Using existing data for the number of Pentadesma trees in differently sized plots of two climatic regions in Benin over several years [2], we generated a new ODE-based model to study the combined effects of habitat reduction and nonlethal harvesting of NTFPs. We sought to identify the nonlethal harvest rate and area that will ensure Pentadesma sustainability; we also aimed to examine the effect of climate variations—specifically humidity and rainfall—on these results. We utilized the limited available data to fit the model parameters and performed simulations for different harvesting rates, assuming that the harvesting rates were independent of time. The model includes the population density growth rate’s dependence on both habitat size and nonlethal harvesting rate of the fruit, thus enabling the analysis and simulation of plant population dynamics under two stresses. We applied our model to numerous areas within two different climatic regions. Since real-world experiments are not feasible, the model is particularly useful because it can help establish policies that will ultimately sustain the Pentadesma tree and encourage the rational harvesting of its fruit. 

Because the Pentadesma fruit is a valuable commodity, we must develop harvesting rates that will maximize the economic benefit for local harvesting communities while also maintaining tree viability. We hence used optimal control methods to develop nonlethal fruit harvesting policies in order to identify the strategies that maximize economic benefit (net profit). Pentadesma fruit is collected from the ground, and we consider a single harvest season that typically lasts about three months. The rate of collection is a function of time, since the number of fruits on the ground is time dependent. The objective function to be maximized is the total value of the collected fruits minus the harvesting cost, which is proportional to the square of the harvesting rate divided by the total number of fruits on the ground. Here, we assume that the cost of fruit collection depends on the square of the collection rate and gets increasingly more expensive as the number of fruits decreases. This setup has two constraints: the ODE model’s dependence on the area and harvesting rate, and the fact that the amount of harvested fruit must be positive. It also accounts for the inevitable reality that some fruit will be stolen.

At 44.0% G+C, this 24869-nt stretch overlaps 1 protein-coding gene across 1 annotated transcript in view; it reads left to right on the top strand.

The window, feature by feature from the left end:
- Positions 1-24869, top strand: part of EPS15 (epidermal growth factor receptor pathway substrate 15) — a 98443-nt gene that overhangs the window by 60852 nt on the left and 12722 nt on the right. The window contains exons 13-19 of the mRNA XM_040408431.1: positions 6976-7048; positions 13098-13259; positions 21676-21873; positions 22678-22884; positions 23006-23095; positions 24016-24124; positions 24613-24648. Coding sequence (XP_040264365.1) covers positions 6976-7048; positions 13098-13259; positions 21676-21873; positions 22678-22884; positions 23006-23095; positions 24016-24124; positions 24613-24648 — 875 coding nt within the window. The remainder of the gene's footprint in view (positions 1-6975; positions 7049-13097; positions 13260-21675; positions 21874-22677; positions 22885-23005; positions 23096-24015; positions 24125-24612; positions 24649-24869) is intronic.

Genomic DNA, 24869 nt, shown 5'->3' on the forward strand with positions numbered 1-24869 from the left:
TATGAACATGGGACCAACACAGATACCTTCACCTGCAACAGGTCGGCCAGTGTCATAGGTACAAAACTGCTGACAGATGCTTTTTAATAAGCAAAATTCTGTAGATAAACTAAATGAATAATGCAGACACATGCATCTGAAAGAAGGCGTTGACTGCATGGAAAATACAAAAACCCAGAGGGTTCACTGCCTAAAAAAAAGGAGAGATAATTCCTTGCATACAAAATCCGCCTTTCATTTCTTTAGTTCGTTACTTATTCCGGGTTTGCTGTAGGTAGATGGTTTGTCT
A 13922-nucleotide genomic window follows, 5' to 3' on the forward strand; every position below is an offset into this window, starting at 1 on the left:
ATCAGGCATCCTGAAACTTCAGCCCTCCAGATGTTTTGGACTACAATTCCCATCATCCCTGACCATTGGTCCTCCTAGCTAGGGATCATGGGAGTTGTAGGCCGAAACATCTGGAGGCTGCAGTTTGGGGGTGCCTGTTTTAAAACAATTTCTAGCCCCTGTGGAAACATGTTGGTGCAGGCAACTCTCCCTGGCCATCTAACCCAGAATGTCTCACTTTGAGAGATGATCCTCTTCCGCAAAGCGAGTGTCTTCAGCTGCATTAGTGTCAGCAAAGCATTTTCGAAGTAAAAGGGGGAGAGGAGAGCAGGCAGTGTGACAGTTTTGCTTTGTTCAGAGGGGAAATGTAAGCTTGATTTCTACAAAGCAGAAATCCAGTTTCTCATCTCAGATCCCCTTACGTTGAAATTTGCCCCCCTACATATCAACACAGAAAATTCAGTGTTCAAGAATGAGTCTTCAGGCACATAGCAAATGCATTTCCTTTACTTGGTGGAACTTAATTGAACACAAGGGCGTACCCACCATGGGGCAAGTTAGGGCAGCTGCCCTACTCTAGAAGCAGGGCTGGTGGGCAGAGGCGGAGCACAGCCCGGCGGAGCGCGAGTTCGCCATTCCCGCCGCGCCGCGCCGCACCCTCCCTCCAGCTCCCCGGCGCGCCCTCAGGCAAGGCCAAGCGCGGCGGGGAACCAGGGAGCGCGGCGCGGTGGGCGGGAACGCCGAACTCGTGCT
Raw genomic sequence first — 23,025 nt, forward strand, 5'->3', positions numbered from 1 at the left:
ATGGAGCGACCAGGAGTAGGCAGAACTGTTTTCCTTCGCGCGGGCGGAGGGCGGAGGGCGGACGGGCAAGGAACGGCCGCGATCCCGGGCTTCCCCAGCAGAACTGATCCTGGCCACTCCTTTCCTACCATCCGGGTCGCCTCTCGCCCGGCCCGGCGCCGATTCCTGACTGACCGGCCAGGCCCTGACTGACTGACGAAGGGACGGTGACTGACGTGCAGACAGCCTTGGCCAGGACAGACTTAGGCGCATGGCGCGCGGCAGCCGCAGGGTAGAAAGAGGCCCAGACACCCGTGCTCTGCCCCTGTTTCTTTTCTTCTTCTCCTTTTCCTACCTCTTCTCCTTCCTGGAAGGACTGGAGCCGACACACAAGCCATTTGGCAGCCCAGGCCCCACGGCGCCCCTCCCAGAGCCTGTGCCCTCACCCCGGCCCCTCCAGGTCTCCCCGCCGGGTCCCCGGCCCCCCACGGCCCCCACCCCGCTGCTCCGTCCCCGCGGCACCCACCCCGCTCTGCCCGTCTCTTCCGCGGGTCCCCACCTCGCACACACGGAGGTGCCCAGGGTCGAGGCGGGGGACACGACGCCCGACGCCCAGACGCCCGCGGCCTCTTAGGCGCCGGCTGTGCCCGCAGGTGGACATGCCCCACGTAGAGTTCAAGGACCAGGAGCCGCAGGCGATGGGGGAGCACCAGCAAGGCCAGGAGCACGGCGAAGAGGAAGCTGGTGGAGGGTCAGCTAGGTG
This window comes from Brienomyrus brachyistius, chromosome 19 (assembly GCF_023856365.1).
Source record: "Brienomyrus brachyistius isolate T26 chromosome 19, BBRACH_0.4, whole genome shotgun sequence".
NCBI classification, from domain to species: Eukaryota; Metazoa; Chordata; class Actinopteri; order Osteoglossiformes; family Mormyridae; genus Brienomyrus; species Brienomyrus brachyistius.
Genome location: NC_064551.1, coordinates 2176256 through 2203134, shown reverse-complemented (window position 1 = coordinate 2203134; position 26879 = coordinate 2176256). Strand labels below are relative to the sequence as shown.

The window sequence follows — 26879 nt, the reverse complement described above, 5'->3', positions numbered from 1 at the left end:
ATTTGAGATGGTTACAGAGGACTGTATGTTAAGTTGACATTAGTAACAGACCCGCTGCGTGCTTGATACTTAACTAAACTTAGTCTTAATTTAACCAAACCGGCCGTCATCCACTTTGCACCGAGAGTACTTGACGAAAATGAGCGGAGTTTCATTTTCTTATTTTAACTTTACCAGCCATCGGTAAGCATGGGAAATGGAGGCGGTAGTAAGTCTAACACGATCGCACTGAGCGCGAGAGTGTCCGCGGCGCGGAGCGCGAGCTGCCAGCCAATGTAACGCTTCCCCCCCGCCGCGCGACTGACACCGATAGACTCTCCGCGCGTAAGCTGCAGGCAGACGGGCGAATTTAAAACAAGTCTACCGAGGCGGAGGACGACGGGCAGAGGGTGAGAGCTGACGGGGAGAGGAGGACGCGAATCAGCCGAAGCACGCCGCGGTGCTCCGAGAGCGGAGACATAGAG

We performed the optimization for different scenarios and changed the cost of fruit collection, the number of fruits on the ground, and the percentage of fruit stolen. Our model predicts the optimal harvesting rate, and the simulations can guide the harvesters. Note that only the cost of collecting the fruit depends on time, whereas the rest of the processing tasks (drying the fruit, extracting the seeds, and transporting them) is almost time independent.

Importantly, we found that it is possible to enact harvesting policies that maximize profit while maintaining a viable plant population. Researchers could easily modify our procedure for Pentadesma to create similar policies for other plants. 

Benito Chen-Charpentier presented this research during a minisymposium presentation at the 2022 SIAM Conference on the Life Sciences, which took place concurrently with the 2022 SIAM Annual Meeting in Pittsburgh, Pa., this July.

Acknowledgments: This work was performed jointly with Folashade Agusto, Orou Gaoue, Natali Hritonenko, and Maria Leite.

[1] Bruna, E.M. (2003). Are plant populations in fragmented habitats recruitment limited? Tests with an Amazonian herb. Ecology, 84(4), 932-947.
[2] Gaoue, O.G., Gado, C., Natta, A.K., Kouagou, M. (2018). Recurrent fruit harvesting reduces seedling density but increases the frequency of clonal reproduction in a tropical tree. BioTrop., 50(1), 69-73.

Benito Chen-Charpentier holds a B.S. in physics from the National Autonomous University of Mexico and a Ph.D. in applied mathematics from the California Institute of Technology. He is currently a professor of mathematics at the University of Texas at Arlington. His areas of research include mathematical biology, mathematical modeling, and numerical analysis.